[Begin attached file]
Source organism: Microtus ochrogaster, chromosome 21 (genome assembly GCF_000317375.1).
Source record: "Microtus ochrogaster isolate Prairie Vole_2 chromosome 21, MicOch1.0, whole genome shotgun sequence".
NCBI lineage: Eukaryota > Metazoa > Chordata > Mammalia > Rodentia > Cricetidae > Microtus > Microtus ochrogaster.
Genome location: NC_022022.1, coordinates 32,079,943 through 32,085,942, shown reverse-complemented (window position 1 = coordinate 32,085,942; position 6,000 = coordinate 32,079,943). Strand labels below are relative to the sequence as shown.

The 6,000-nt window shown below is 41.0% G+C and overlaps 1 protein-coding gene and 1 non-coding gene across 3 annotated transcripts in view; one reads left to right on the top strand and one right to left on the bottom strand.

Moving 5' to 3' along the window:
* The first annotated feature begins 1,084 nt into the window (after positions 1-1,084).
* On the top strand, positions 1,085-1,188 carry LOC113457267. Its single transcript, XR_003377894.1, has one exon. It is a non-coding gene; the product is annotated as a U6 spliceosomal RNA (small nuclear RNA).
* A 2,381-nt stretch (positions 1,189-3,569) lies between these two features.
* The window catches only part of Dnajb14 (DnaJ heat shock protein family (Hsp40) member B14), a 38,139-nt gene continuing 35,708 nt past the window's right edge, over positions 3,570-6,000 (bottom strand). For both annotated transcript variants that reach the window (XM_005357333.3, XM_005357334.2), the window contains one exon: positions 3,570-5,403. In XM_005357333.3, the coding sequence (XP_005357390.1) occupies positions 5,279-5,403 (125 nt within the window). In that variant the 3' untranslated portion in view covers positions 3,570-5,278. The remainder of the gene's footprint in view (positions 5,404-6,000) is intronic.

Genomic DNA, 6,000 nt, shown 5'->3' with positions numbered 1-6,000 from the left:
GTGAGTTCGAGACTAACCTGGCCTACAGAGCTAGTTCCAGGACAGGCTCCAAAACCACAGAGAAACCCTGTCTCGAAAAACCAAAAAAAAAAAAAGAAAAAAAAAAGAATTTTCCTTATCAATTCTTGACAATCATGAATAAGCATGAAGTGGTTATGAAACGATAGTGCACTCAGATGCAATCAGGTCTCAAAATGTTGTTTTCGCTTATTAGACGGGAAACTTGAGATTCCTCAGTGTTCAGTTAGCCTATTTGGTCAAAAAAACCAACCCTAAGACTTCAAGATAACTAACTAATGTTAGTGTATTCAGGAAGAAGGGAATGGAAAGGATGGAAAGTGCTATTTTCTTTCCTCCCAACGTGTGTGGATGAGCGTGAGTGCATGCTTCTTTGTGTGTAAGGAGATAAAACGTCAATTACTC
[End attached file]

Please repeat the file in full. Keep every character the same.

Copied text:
Source organism: Microtus ochrogaster, chromosome 21 (genome assembly GCF_000317375.1).
Source record: "Microtus ochrogaster isolate Prairie Vole_2 chromosome 21, MicOch1.0, whole genome shotgun sequence".
NCBI lineage: Eukaryota > Metazoa > Chordata > Mammalia > Rodentia > Cricetidae > Microtus > Microtus ochrogaster.
Genome location: NC_022022.1, coordinates 32,079,943 through 32,085,942, shown reverse-complemented (window position 1 = coordinate 32,085,942; position 6,000 = coordinate 32,079,943). Strand labels below are relative to the sequence as shown.

The 6,000-nt window shown below is 41.0% G+C and overlaps 1 protein-coding gene and 1 non-coding gene across 3 annotated transcripts in view; one reads left to right on the top strand and one right to left on the bottom strand.

Moving 5' to 3' along the window:
* The first annotated feature begins 1,084 nt into the window (after positions 1-1,084).
* On the top strand, positions 1,085-1,188 carry LOC113457267. Its single transcript, XR_003377894.1, has one exon. It is a non-coding gene; the product is annotated as a U6 spliceosomal RNA (small nuclear RNA).
* A 2,381-nt stretch (positions 1,189-3,569) lies between these two features.
* The window catches only part of Dnajb14 (DnaJ heat shock protein family (Hsp40) member B14), a 38,139-nt gene continuing 35,708 nt past the window's right edge, over positions 3,570-6,000 (bottom strand). For both annotated transcript variants that reach the window (XM_005357333.3, XM_005357334.2), the window contains one exon: positions 3,570-5,403. In XM_005357333.3, the coding sequence (XP_005357390.1) occupies positions 5,279-5,403 (125 nt within the window). In that variant the 3' untranslated portion in view covers positions 3,570-5,278. The remainder of the gene's footprint in view (positions 5,404-6,000) is intronic.

Genomic DNA, 6,000 nt, shown 5'->3' with positions numbered 1-6,000 from the left:
GTGAGTTCGAGACTAACCTGGCCTACAGAGCTAGTTCCAGGACAGGCTCCAAAACCACAGAGAAACCCTGTCTCGAAAAACCAAAAAAAAAAAAAGAAAAAAAAAAGAATTTTCCTTATCAATTCTTGACAATCATGAATAAGCATGAAGTGGTTATGAAACGATAGTGCACTCAGATGCAATCAGGTCTCAAAATGTTGTTTTCGCTTATTAGACGGGAAACTTGAGATTCCTCAGTGTTCAGTTAGCCTATTTGGTCAAAAAAACCAACCCTAAGACTTCAAGATAACTAACTAATGTTAGTGTATTCAGGAAGAAGGGAATGGAAAGGATGGAAAGTGCTATTTTCTTTCCTCCCAACGTGTGTGGATGAGCGTGAGTGCATGCTTCTTTGTGTGTAAGGAGATAAAACGTCAATTACTC